Monday, December 21, 2009

Stanley's Fish & Chips - Haddock & Chips

Virtually a neighbour to Krispy's Fish & Chips in Brooklin is Stanley's Fish & Chips (67 Baldwin St N).

I dropped by for lunch today and took out an order of Haddock and chips ($8). The filet, is cut very similarly in size and shape to that of Krispy's. The haddock itself was outstanding, fresh and flaky. The batter was very thin, probably the thinnest I've had on any order of fish and chips locally. It was not at all greasy but became soggy very quickly. It was so thin, the piece of fish began falling apart as I ate it. I can't really fault the fish, but, the batter could use a little work. the bits that remaned crisp were quite nice.

The chips were a bit of a let down. They just weren't very impressive. They were cut in store, and double fried, they were just ho-hum, a little dry in texture, pale looking and not all that crisp.

An excellent piece of fish dampened by a weak batter and ho-hum chips.



Anonymous said...

I am a loyal fan of Stanley's as well as a friend to the owners. I suggest you eat in next time. Anyone taking out fish & chips knows that they sweat inside the box & bag and tend to be less crispy. There is absolutely nothing that can be done about that. Also, anyone knows that fresh cut potatoes change texture & crispiness throughout the year as you have fresh out of the ground crops in the summer & fall & older stored potatoes throughout the winter... These potatoes take on a different texture. That's what happens with fresh cut fries. And you should also know that the fries are not double fried. They are done the proper way as they do in Europe and are "blanched". If this wasn't done in the fast food business, there would be very long lineups waiting for french fries. This is done in virtually every restaurant. And, by the way the owner of Stanley's also used to own Malt 'n Salt F&Chips & the batter, oil & recipes are the same as Stanley's.

eStomach said...

Thank you for the feedback Anonymous. You're telling me the fries are boiled and then fried? This is news to me. A double fry is blanching under low temperature in oil and then a second time in higher temperature oil. Nevertheless, the fries weren't good, plain and simple. Make excuses all you want, selling sub-par product will not win you fans.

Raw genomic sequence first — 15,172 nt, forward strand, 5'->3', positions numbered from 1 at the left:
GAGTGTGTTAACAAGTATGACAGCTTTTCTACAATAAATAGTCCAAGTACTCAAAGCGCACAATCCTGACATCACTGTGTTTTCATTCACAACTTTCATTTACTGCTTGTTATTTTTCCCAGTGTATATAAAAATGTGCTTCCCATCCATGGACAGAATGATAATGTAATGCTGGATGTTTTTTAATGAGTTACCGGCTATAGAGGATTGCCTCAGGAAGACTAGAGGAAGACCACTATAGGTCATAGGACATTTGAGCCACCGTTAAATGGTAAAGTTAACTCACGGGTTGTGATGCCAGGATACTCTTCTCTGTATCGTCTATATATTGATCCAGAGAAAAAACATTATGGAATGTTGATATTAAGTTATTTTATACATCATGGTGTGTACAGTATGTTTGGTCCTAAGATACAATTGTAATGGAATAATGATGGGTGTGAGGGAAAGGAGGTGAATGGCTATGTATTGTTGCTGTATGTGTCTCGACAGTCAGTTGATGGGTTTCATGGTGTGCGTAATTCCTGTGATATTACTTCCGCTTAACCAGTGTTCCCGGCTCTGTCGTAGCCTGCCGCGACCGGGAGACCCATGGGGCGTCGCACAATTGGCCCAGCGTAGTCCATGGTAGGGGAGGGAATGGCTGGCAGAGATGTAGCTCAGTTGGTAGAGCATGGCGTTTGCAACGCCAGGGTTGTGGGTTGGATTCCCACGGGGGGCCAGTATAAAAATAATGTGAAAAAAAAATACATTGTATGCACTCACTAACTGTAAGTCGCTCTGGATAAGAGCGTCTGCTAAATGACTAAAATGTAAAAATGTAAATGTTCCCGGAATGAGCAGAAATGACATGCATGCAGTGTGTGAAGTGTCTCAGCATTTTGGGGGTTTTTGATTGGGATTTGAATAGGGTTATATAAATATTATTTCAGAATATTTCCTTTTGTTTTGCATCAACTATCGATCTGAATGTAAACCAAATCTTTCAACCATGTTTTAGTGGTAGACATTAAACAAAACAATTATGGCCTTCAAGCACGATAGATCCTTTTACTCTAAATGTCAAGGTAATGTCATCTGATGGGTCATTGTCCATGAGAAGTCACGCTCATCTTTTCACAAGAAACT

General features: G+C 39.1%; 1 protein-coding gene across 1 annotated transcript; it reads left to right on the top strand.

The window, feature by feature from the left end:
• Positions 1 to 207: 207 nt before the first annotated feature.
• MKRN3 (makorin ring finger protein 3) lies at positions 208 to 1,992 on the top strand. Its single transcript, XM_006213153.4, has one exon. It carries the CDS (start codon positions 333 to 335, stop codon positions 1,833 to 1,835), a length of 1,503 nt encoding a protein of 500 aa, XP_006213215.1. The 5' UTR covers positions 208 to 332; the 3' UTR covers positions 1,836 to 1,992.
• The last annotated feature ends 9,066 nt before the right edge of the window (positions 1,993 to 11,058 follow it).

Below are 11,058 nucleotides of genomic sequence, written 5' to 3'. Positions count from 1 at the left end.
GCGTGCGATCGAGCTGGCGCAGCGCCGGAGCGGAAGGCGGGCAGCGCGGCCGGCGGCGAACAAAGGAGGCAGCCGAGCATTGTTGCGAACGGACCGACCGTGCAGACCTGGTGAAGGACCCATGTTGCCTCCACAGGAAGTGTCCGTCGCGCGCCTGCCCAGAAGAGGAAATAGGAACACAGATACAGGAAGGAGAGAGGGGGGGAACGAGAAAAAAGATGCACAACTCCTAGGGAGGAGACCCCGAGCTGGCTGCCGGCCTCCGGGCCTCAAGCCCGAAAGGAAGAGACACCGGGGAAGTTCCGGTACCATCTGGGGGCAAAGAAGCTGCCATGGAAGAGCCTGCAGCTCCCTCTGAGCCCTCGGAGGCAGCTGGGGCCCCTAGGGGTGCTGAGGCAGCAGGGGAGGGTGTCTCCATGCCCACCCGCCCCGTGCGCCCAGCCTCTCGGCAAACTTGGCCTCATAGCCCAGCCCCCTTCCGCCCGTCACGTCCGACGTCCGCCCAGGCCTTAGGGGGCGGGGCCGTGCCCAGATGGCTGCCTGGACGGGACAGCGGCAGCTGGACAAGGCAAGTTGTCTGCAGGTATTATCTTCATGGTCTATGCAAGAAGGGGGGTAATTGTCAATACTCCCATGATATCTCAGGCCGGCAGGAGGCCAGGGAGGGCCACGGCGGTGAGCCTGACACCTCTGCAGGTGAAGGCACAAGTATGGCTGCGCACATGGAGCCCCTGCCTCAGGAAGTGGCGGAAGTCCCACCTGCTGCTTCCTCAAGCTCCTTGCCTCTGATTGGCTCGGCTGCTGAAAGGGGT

I have taken out from Malt-N_Salt every time I've ordered from them (they have no dining area) and have never had the same soggy batter issue. This time I actually broke the package open the parking lot, you can see the pine trees behind Stanley's in the pictures.

Anonymous said...

I am retired from the restaurant business. I know what I'm talking about. No, I didn't suggest they boil their fries. Your "double fry" terminology is not the correct term. "Blanching" in oil at a lower temperature short term and then friying again at higher temperature is standard in the industry. If it wasn't done this way, the time to cook each order would be unacceptable. Each time a new batch of fries is dipped into hot oil, it cools down the oil. Customers would be waiting forever for their fries.

Perhaps you should try their fries/fish periodically to make sure it wasn't a one time occurrence.
The potato changes throughout the year sometimes more starchy depending on how long it has been in storage. Winter potatoes are always different than summer potatoes which is the consequence of serving fresh cut potatoes over frozen.

Malt 'n Salt does the same thing. In fact, as I said previously, they were trained to cook & use the same recipes (batter & all) by the owner of Stanley's.

Anyway, I am still a loyal fan of Stanley's over any other.

eStomach said...

Once again, thank you for your feedback Anonymous.

The double fry terminology is what I use to describe a blanch in low-temperature oil then a second fry in hot oil. I explained this in my previous comment. I also explain it in an earlier post about making Poutine at home.

I am aware potatoes change over time in storage. It's up to the owner of the establishment to decide if the product is fit for selling, not mine.